The United States has stepped up the hunt for Ayman al-Zawahiri, the likely successor to Osama bin Laden, with intelligence experts hunting for clues in the trove of digital data seized from the lair where the former al-Qa'ida leader was killed.
In addition to hunting for clues about Mr Zawahiri, an Egyptian-born surgeon known as bin Laden's top lieutenant, they were scouring for information on any pending attacks on the US, with analysts warning that Mr Zawahiri may try to assert his leadership.
The search comes as Barack Obama made a "categorical" ruling against releasing pictures of Bin Laden after he was shot and killed by US Navy Seals inside his lair in Pakistan.
Mr Obama first revealed his decision yesterday during a taping of an interview with CBS News to be aired on Sunday. He said withholding the photographs might encourage conspiracy theorists who claim Bin Laden still lives, but added: "We don't think that a photograph in and of itself is going to make any difference... the fact of the matter is you won't see Osama bin Laden walking on this earth again."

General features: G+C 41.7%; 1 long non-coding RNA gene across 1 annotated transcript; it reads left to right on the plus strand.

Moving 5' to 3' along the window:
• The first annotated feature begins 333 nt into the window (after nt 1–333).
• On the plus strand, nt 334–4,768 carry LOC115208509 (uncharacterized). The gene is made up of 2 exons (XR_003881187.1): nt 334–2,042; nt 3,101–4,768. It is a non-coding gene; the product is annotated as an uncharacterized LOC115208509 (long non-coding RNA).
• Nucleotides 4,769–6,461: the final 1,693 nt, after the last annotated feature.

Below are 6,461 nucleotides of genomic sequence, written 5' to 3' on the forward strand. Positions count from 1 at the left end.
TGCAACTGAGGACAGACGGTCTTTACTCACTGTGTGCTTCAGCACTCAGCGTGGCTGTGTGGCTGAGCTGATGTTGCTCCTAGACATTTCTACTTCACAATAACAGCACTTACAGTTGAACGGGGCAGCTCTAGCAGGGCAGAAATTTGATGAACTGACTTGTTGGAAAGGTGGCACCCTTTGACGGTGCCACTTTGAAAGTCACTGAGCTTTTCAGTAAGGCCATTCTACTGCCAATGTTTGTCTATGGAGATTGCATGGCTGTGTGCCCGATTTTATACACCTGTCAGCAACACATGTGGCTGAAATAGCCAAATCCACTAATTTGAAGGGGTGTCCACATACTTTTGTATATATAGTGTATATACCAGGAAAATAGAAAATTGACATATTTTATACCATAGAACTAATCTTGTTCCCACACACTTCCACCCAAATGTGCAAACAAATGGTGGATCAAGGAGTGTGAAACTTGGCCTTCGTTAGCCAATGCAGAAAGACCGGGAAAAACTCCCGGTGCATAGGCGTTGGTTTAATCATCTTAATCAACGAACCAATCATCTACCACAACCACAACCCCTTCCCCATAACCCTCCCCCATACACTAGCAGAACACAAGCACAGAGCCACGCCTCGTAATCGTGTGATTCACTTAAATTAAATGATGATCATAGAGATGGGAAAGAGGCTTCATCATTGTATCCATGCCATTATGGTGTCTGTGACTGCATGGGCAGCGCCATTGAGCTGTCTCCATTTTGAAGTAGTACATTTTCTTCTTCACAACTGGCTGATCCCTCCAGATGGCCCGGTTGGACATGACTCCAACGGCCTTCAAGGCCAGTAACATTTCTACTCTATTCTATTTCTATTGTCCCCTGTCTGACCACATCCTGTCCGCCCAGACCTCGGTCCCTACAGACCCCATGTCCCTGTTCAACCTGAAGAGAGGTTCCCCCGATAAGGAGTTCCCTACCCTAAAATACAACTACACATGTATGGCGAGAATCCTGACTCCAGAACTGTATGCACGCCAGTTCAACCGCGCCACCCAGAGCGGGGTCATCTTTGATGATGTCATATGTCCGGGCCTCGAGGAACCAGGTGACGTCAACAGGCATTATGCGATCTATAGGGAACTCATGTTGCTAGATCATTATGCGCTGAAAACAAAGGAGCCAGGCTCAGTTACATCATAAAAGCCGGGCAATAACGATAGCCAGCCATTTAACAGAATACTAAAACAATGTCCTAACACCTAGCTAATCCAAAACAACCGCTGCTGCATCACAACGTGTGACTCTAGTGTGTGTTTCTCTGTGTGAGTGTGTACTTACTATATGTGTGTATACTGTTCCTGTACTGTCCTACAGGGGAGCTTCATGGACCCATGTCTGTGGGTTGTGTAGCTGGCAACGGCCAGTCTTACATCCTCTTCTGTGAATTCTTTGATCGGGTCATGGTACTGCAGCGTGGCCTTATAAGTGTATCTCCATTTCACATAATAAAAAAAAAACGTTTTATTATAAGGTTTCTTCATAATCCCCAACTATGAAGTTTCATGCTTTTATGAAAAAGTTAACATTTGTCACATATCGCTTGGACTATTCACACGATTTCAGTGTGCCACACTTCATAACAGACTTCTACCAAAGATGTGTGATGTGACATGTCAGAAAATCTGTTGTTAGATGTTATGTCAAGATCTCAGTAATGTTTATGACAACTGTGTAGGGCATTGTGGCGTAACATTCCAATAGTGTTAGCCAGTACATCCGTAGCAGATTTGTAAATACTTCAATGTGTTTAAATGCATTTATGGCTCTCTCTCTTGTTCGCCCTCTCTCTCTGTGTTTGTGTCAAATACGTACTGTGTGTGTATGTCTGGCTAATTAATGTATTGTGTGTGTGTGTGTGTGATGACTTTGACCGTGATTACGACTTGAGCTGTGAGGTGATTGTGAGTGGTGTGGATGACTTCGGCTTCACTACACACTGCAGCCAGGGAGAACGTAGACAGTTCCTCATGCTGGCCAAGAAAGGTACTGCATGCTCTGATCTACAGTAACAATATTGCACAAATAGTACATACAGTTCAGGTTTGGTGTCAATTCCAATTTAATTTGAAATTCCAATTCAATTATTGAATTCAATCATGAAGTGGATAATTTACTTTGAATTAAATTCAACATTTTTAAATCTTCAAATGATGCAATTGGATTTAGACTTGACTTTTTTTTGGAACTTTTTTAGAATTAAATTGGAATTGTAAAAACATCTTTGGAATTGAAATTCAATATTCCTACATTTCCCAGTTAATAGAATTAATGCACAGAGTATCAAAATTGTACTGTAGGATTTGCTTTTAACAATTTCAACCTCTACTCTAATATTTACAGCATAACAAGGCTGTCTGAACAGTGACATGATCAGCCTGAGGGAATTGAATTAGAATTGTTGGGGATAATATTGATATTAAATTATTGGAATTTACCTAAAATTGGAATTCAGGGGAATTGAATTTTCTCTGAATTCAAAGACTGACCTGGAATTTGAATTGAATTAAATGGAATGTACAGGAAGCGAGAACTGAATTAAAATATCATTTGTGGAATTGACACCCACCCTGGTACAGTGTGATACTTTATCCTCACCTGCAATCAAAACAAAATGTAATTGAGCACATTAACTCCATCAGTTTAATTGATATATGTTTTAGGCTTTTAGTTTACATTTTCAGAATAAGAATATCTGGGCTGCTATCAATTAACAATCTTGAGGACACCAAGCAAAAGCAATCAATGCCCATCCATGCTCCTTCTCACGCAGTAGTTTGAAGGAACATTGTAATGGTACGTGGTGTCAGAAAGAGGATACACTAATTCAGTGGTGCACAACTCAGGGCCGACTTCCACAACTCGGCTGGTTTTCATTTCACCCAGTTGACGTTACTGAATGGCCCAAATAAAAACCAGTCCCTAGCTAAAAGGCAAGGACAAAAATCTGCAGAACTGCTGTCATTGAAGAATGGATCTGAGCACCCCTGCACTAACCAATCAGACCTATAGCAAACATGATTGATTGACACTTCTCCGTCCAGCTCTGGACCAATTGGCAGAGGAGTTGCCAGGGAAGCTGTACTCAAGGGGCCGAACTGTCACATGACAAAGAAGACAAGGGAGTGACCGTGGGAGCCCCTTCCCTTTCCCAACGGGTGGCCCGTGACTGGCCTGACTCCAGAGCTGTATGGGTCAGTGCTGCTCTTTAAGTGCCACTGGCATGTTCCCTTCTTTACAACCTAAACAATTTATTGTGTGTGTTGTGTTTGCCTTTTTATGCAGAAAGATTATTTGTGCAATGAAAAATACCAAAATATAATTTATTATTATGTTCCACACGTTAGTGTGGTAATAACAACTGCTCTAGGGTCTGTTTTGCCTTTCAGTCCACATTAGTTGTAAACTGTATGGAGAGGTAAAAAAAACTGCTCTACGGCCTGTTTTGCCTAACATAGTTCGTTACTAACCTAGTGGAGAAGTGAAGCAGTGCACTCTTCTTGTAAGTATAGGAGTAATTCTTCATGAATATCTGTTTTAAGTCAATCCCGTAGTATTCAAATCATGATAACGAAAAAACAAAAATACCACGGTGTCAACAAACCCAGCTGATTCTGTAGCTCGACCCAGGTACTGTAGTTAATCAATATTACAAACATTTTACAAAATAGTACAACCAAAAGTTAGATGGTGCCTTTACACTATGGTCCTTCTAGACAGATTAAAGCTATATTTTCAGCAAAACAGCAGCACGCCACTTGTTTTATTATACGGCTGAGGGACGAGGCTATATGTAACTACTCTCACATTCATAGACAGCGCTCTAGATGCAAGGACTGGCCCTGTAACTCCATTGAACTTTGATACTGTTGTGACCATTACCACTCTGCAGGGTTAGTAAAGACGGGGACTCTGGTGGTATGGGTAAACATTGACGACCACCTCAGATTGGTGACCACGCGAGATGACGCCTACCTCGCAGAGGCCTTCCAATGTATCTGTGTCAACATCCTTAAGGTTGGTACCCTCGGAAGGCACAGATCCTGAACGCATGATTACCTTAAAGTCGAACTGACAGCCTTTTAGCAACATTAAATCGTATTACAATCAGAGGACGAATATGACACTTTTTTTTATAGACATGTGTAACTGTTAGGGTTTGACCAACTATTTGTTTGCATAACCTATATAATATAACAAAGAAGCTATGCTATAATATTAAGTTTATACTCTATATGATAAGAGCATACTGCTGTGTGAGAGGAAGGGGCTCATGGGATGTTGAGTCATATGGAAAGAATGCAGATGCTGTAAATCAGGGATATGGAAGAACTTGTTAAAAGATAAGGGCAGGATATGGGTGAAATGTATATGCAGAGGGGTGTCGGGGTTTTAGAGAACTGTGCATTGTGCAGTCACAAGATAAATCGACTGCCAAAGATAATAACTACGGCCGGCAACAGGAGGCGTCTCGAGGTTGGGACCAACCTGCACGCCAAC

While Mr Obama prepared to build on the political benefits of the operation with a visit to Ground Zero in Manhattan, the White House tried to contain the controversy triggered by the admission that Bin Laden had been unarmed when he was shot.
Testifying on Capitol Hill, Eric Holder, the US Attorney General, warned of short-term retaliation from al-Qa'ida and said he had issued warnings to top law officials across the US to ensure the utmost vigilance. He also pushed back against suggestions the Navy Seals may have erred in executing Bin Laden even though he had no gun and said the killing "was an act of national self-defence". Mr Holder said: "The operation in which Osama bin Laden was killed was lawful. He was the head of al-Qa'ida, an organisation that had conducted the attacks of September 11. He admitted his involvement."
Mr Zawahiri is now America's most-wanted criminal. He is expected to stay as close to ground as possible. But analysts in the US noted that if he is to be accepted as the new head of al-Qa'ida and its splinter groups, he will have to find a way to assert his authority fairly soon and that will mean putting his head over the parapet. "Zawahiri will be very careful of his personal security, but he needs to consolidate his position; he needs to be out there," Daniel Byman, a counter-terrorism expert at the Brookings Institution in Washington, told Bloomberg. "He needs to meet and communicate."
A poll published by CBS and The New York Times showed an 11-point boost in Barack Obama's approval rating since news of Bin Laden's death.Reuse content